New York -- Do you think that you were fired unfairly? Did your bank harm your business by incorrectly bouncing some checks? When you call a lawyer, you may be surprised to learn that you're not allowed to sue. Increasingly, you have to arbitrate.
Last June, the San Francisco-based Bank of America imposed compulsory arbitration on its customers, joining the growing list of corporations that force you to settle complaints out of court. Most brokerage firms already put compulsory arbitration into their customer agreements. So do some auto and health insurers.
A year ago, the U.S. Supreme Court upheld an employer's right to enforce a compulsory arbitration agreement in an age-discrimination case. Expect to see more of these agreements, restricting your right to sue over job bias, sexual harassment or wrongful discharge.
In arbitration, each party to a dispute submits arguments to an independent panel. The panel reaches a decision based on that information, and most decisions are binding. You cannot appeal a loss in court.
Arbitration usually suits consumers fine. For complaints involving small amounts of money, you generally retain access to small-claims court. For larger claims, arbitration is cheaper and easier than bringing a full-blown lawsuit. Even without a formal agreement, you can arbitrate disputes as long as the other party agrees.
What's stifled by compulsory arbitration are the jackpot jury awards that some cases win. Arbitrators rarely grant huge judgments, and are loath to hand out "punitive" damages for willful corporate wrongdoing. Arbitration procedures also make it hard to pursue class-action suits that may broaden consumer rights.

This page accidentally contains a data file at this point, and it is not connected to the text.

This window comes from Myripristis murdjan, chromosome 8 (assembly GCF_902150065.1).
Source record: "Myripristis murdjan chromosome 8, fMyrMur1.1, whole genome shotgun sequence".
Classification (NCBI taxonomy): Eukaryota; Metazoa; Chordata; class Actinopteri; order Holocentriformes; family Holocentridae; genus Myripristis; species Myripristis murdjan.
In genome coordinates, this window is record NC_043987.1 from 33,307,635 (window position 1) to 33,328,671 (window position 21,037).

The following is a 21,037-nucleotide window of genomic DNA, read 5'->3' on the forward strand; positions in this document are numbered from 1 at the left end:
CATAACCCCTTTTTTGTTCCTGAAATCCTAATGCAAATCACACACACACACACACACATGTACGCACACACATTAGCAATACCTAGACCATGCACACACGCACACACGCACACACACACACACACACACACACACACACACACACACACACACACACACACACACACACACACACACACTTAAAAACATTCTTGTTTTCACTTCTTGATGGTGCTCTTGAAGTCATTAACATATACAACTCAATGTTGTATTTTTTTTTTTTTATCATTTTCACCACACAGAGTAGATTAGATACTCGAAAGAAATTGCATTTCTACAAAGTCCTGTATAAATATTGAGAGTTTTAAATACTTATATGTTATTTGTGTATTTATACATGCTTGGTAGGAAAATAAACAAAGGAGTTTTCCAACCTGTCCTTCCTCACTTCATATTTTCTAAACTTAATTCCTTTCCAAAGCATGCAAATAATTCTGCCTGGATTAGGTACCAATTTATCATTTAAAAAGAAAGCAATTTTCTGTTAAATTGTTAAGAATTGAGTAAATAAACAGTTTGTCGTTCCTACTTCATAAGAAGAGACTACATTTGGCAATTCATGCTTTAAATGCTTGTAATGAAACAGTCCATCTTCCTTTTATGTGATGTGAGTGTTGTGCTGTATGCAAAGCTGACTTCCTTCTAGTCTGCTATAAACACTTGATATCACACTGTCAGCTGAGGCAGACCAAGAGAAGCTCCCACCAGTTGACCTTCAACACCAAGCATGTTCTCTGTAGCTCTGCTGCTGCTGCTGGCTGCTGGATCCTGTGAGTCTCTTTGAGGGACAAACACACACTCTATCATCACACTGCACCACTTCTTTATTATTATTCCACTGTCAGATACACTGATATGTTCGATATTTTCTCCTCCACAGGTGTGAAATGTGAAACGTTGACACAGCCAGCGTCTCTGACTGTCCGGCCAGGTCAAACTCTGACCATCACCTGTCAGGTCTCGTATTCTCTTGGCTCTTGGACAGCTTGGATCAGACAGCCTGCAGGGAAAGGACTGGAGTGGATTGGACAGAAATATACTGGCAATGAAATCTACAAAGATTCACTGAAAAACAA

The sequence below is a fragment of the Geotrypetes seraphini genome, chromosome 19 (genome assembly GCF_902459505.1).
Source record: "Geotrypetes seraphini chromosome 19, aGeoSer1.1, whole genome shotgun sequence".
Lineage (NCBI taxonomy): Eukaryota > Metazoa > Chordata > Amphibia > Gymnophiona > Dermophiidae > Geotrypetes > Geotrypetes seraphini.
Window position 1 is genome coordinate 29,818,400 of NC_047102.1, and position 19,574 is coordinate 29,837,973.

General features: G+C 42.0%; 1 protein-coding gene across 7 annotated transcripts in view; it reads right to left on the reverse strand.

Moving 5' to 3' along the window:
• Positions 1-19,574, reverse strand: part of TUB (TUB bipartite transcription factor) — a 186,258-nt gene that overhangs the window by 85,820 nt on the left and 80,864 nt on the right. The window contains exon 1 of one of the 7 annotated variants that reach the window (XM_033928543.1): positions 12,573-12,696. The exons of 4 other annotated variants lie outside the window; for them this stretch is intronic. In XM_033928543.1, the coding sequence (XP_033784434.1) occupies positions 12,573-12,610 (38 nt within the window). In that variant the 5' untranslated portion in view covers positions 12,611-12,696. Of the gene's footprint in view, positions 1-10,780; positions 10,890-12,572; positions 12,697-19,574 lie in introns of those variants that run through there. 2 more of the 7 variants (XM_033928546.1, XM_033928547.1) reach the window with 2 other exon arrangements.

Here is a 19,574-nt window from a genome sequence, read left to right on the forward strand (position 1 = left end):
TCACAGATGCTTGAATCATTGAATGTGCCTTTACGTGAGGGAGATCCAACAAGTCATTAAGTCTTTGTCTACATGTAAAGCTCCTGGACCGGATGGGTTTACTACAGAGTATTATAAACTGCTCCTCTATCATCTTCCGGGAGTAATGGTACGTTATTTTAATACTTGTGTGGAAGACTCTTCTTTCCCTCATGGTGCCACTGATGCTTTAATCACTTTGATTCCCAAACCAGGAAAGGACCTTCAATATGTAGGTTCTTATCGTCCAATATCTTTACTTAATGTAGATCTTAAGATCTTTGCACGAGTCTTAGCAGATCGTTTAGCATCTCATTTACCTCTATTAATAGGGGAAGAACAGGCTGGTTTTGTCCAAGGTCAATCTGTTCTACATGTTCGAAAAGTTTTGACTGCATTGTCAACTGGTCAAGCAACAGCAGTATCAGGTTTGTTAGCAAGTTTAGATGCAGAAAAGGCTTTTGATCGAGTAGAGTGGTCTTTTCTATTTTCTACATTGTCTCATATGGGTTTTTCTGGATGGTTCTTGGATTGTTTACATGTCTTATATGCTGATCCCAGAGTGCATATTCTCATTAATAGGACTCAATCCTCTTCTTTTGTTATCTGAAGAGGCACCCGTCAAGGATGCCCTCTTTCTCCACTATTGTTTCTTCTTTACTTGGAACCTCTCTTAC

These are the very reasons that so many corporations now seek the arbitration shield. If you own a small business or apartment house, you might want to write compulsory arbitration agreements for your tenants, employees and customers.
At the Bank of America, an individual lawsuit can now trigger binding arbitration. Class action suits trigger "judicial reference" -- a legal procedure that's similar to arbitration but allows the parties to appeal the decision in court. These new rules cover holders of the bank's credit cards, as well as customers with checking or savings accounts.
Wells Fargo, another bank with its headquarters in San Francisco, is taking a different approach. Since September, unsettled disputes over $25,000 must go to compulsory mediation. Mediation differs from arbitration in that decisions can be appealed -- either to binding arbitration or to court.
Expect other banks to follow these leaders. Arbitration attorney Steven Saxe, at Pillsbury Madison & Sutro in San Francisco, says he's advising some 50 community banks on whether to try some form of alternative dispute resolution, and how they might use it.
The loudest objections to compulsory arbitration come from consumer groups and from lawyers who prosecute class-action cases. Patricia Sturdevant, whose San Francisco law firm of Sturdevant & Sturdevant has brought more than 15 class-action suits against banks, is challenging Bank of America in court.
Bank of America spokesman Peter Magnani says there's no violation. If customers don't want compulsory arbitration, they can close their accounts and go somewhere else. But imposing compulsory arbitration isn't like changing an interest rate or service fee, Sturdevant argues. The court will decide.
Lawyers who earn fees by suing companies can be expected to complain. But compulsory arbitration holds dangers for consumers, too.
In arbitration, corporations are famous for failing to disclose critical internal documents that might help to prove your case. There's heated debate over issues like whether arbitrators are qualified to handle charges of age bias or sexual harassment, and whether it's unfairly coercive to require compulsory arbitration as a condition of keeping your job. Voluntary arbitration is admirable. But compulsory arbitration needs a careful look.